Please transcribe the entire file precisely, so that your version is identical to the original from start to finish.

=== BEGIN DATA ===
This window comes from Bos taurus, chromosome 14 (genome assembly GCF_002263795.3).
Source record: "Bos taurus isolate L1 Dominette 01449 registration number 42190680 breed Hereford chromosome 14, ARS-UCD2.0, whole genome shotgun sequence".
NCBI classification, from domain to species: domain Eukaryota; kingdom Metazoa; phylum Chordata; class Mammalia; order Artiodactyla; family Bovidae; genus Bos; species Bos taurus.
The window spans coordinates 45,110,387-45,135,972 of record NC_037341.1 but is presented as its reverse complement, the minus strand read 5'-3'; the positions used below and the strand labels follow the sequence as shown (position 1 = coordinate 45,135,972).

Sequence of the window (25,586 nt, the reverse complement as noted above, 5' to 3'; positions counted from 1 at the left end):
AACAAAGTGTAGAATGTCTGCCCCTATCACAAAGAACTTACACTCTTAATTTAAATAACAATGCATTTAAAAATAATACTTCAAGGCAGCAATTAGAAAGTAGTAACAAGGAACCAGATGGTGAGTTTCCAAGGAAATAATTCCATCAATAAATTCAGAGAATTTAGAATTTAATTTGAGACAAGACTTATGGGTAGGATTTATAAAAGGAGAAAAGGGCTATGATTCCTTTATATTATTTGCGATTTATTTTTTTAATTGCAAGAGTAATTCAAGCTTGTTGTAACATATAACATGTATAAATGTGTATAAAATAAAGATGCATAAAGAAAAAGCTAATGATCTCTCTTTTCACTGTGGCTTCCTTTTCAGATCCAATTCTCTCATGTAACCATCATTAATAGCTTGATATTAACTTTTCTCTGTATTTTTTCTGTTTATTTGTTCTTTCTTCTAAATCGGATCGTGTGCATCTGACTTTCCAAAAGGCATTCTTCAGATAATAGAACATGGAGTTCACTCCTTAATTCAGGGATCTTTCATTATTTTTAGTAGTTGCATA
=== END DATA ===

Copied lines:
This window comes from Bos taurus, chromosome 14 (genome assembly GCF_002263795.3).
Source record: "Bos taurus isolate L1 Dominette 01449 registration number 42190680 breed Hereford chromosome 14, ARS-UCD2.0, whole genome shotgun sequence".
NCBI classification, from domain to species: domain Eukaryota; kingdom Metazoa; phylum Chordata; class Mammalia; order Artiodactyla; family Bovidae; genus Bos; species Bos taurus.
The window spans coordinates 45,110,387-45,135,972 of record NC_037341.1 but is presented as its reverse complement, the minus strand read 5'-3'; the positions used below and the strand labels follow the sequence as shown (position 1 = coordinate 45,135,972).

Sequence of the window (25,586 nt, the reverse complement as noted above, 5' to 3'; positions counted from 1 at the left end):
AACAAAGTGTAGAATGTCTGCCCCTATCACAAAGAACTTACACTCTTAATTTAAATAACAATGCATTTAAAAATAATACTTCAAGGCAGCAATTAGAAAGTAGTAACAAGGAACCAGATGGTGAGTTTCCAAGGAAATAATTCCATCAATAAATTCAGAGAATTTAGAATTTAATTTGAGACAAGACTTATGGGTAGGATTTATAAAAGGAGAAAAGGGCTATGATTCCTTTATATTATTTGCGATTTATTTTTTTAATTGCAAGAGTAATTCAAGCTTGTTGTAACATATAACATGTATAAATGTGTATAAAATAAAGATGCATAAAGAAAAAGCTAATGATCTCTCTTTTCACTGTGGCTTCCTTTTCAGATCCAATTCTCTCATGTAACCATCATTAATAGCTTGATATTAACTTTTCTCTGTATTTTTTCTGTTTATTTGTTCTTTCTTCTAAATCGGATCGTGTGCATCTGACTTTCCAAAAGGCATTCTTCAGATAATAGAACATGGAGTTCACTCCTTAATTCAGGGATCTTTCATTATTTTTAGTAGTTGCATA